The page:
How to prevent US-China rivalry from turning Southeast Asia into a conflict zone
- Both powers need to publicly agree on anti-hegemony, settle on ‘rules of the road’, particularly in the South China Sea, and start discussing arms control
- Beijing and Washington must not sleepwalk into war, or force Southeast Asia to choose sides
In Singapore, we recently gathered thought leaders from Southeast Asia, China and the United States. The meeting’s purposes were to understand how the intensifying US-China strategic friction is affecting the region, and to suggest ways to put developments on a more positive trajectory.
They wish to avoid these escalations at all costs. They believe that if Sino-American ties stabilise, they will be able to use their well-honed navigational skills to survive in the space between the two powers. So they want Beijing and Washington to develop a modus vivendi, even if warmth is unachievable.
Given these understandings, fears and realities, what can be done to stabilise Sino-American ties for their benefit and for East and Southeast Asia, and the wider international system? Several ideas arose in the course of our discussions.
Whether such an agreement takes the form of what one might call a “fourth communiqué” between Washington and Beijing is less important than that the declaration is formal and prominently adopted.
Second, there needs to be agreed “rules of the road” governing various aspects of regional big power competition (particularly military). An important line of thinking at the conference concerned maritime behaviour in East and Southeast Asia.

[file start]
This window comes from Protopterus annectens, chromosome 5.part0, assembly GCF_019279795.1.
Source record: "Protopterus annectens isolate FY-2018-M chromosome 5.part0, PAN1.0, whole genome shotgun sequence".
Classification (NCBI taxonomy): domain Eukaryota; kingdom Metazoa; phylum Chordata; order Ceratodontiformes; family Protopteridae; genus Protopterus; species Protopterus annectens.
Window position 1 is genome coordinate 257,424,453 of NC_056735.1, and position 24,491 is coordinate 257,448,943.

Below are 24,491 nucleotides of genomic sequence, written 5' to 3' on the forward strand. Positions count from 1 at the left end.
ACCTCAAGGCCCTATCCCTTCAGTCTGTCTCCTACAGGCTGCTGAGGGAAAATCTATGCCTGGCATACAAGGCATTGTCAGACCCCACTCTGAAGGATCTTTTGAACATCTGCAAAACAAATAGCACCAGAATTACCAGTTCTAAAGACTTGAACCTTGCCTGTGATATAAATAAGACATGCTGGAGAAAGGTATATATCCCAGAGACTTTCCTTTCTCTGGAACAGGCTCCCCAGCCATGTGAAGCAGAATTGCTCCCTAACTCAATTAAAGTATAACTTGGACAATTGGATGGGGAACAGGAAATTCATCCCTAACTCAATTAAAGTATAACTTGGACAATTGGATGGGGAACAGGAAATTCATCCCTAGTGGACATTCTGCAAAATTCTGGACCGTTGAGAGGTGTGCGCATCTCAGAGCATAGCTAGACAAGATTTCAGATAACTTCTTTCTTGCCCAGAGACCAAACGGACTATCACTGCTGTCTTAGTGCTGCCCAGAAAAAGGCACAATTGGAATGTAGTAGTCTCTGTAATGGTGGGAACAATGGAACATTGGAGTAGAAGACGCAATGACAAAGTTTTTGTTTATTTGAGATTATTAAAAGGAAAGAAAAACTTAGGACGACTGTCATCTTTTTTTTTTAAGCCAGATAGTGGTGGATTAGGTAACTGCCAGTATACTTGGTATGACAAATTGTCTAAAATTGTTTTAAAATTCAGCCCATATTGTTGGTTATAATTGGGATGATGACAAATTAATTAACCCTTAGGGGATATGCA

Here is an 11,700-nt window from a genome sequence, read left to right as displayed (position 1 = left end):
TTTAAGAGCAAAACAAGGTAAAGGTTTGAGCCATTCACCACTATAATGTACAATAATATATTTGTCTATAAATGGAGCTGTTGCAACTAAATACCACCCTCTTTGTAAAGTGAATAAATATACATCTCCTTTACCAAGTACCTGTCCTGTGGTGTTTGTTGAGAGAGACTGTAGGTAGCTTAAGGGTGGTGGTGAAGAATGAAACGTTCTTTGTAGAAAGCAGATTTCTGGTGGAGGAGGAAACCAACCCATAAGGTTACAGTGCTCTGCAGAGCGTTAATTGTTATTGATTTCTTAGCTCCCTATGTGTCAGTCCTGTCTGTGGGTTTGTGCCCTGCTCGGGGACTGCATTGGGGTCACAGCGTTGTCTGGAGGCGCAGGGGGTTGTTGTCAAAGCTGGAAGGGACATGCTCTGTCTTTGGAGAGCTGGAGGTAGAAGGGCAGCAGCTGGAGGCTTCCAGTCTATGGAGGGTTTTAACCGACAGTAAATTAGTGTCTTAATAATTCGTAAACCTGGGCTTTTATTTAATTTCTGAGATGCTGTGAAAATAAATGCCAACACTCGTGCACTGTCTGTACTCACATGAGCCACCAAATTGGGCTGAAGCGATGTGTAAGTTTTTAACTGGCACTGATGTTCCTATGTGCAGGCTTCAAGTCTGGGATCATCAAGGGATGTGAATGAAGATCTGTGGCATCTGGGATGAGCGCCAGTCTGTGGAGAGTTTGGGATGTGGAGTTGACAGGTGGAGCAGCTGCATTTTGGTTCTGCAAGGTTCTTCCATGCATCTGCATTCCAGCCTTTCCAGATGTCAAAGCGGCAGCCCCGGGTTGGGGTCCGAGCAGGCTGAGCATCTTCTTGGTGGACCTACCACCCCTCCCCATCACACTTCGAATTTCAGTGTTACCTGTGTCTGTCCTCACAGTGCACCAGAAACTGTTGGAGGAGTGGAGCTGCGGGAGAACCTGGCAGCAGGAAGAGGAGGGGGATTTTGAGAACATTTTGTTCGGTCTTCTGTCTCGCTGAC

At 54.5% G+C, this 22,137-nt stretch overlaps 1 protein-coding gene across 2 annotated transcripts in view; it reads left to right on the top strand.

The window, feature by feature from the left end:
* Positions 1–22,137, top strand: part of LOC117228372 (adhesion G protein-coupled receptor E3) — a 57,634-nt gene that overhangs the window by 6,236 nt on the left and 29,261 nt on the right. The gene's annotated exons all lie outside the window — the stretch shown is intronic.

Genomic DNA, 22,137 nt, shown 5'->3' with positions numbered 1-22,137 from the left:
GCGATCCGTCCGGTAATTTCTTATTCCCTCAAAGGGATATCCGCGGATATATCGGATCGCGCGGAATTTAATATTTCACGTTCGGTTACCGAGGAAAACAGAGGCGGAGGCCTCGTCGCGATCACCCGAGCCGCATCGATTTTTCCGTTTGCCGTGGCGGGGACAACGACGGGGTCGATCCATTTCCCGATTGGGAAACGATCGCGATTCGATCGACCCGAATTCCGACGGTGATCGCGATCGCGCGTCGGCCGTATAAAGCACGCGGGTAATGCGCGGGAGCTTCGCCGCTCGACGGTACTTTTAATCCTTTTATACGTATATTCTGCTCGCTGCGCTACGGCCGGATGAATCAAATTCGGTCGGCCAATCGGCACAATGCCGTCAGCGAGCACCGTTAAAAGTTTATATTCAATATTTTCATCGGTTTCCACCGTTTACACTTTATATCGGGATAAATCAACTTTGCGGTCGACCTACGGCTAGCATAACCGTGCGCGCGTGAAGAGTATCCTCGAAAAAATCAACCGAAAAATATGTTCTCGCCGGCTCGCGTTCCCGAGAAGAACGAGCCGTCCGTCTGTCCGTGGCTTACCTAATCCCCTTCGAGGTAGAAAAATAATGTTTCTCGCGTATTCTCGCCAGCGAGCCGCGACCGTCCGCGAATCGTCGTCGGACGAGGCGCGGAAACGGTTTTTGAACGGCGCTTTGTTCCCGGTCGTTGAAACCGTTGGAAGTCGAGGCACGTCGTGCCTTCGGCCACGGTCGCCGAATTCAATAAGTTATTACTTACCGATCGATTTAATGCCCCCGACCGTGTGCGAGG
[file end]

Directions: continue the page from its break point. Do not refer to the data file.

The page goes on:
Another area of needed Sino-American interaction is at the strategic level. Space, cyber and conventional weapons races are accelerating, with the growing challenge of short- and intermediate-range missiles in Asia being of signal importance. Understandings and constraints need to be developed concerning short- and medium-range missile deployments by the two powers in East and Southeast Asia.
Ever more missiles in the region create an increasingly sensitive hair trigger on conflict. More broadly, Sino-American arms control discussions and strategic dialogues are desperately needed.
There is no need for Beijing or Washington to demonise or impede the efforts of the other when it comes to infrastructure in Asia. There are plenty of opportunities for either cooperation or parallel and reinforcing action, and there is a big potential role for the US private sector.
If steps such as those sketched out above seem “unrealistic” in today’s environment, it is worth recalling that Mao Zedong, Richard Nixon, Deng Xiaoping, and Jimmy Carter changed the entire strategic chessboard by developing a Sino-American vision that virtually no one in either the US or China anticipated. Their bold visions brought the region and the wider world nearly five decades of peace.
David M. Lampton and Wang Jisi are co-advisers to the Pacific Community Initiative conducted by Johns Hopkins-SAIS and Peking University with support from the China-US Exchange Foundation. Lampton is professor emeritus at Johns Hopkins University and Oksenberg-Rohlen Fellow at Stanford University’s Asia-Pacific Research Centre. Wang is president of the Institute of International and Strategic Studies at Peking University